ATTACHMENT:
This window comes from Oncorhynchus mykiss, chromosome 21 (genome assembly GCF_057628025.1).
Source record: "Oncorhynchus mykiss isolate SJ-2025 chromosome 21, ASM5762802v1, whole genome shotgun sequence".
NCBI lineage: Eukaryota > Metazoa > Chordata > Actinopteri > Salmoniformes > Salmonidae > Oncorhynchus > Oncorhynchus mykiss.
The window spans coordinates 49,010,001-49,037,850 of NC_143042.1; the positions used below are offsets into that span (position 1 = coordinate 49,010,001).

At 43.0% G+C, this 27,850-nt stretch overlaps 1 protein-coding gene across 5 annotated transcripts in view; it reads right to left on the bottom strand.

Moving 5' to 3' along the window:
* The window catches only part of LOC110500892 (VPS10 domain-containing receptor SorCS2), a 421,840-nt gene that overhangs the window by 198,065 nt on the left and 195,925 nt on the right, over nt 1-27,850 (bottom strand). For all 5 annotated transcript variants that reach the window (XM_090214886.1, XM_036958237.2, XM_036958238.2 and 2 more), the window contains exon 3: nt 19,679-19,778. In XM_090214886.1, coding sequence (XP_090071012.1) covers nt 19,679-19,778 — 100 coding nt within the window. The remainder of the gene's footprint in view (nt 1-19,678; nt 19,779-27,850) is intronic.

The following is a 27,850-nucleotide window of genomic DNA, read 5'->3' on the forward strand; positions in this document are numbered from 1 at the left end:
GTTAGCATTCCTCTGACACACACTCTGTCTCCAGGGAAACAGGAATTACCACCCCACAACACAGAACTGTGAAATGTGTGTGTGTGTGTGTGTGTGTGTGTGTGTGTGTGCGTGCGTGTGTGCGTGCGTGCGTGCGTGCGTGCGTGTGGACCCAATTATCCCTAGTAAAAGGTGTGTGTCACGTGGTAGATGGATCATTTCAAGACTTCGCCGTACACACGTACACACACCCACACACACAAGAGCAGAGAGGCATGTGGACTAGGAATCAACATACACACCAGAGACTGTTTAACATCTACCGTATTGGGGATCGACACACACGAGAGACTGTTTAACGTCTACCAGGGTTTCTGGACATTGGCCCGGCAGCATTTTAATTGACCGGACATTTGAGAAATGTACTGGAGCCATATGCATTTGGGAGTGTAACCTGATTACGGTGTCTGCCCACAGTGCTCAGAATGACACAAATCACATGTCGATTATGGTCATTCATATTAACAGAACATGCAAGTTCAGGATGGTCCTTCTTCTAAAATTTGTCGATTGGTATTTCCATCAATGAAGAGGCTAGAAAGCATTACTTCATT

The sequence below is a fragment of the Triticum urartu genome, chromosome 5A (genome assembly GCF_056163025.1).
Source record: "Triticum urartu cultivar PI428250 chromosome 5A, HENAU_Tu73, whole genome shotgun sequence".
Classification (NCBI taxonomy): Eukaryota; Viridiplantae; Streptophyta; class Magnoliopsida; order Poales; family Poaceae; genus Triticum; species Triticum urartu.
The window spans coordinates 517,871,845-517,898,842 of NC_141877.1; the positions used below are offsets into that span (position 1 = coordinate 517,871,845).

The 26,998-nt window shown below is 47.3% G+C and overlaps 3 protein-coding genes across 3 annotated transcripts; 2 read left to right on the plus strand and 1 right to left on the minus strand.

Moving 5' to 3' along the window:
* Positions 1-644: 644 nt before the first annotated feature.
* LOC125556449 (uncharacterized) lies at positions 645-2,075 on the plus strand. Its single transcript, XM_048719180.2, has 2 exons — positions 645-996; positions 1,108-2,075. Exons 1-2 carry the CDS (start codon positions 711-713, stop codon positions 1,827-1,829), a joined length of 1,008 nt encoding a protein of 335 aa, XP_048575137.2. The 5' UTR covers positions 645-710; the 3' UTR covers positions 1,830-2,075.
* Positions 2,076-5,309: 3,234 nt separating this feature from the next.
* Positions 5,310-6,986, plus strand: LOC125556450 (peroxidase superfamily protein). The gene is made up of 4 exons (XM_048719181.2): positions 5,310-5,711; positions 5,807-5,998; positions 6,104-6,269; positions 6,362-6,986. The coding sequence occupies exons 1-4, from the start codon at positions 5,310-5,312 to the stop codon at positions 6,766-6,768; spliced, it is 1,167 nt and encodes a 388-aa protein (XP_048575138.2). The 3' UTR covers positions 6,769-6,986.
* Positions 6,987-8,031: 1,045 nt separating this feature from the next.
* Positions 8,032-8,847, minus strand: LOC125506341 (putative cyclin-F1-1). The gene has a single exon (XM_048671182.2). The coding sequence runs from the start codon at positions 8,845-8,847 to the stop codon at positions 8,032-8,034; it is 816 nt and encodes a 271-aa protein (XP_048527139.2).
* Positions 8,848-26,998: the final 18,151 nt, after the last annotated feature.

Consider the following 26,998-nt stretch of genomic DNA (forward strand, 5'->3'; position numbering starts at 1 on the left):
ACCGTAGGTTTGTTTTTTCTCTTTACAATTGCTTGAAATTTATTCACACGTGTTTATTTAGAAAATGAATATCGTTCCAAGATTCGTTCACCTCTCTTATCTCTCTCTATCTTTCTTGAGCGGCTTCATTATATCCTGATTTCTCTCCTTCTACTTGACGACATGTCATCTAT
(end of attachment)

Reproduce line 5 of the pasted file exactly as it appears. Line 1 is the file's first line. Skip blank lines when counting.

At 43.0% G+C, this 27,850-nt stretch overlaps 1 protein-coding gene across 5 annotated transcripts in view; it reads right to left on the bottom strand.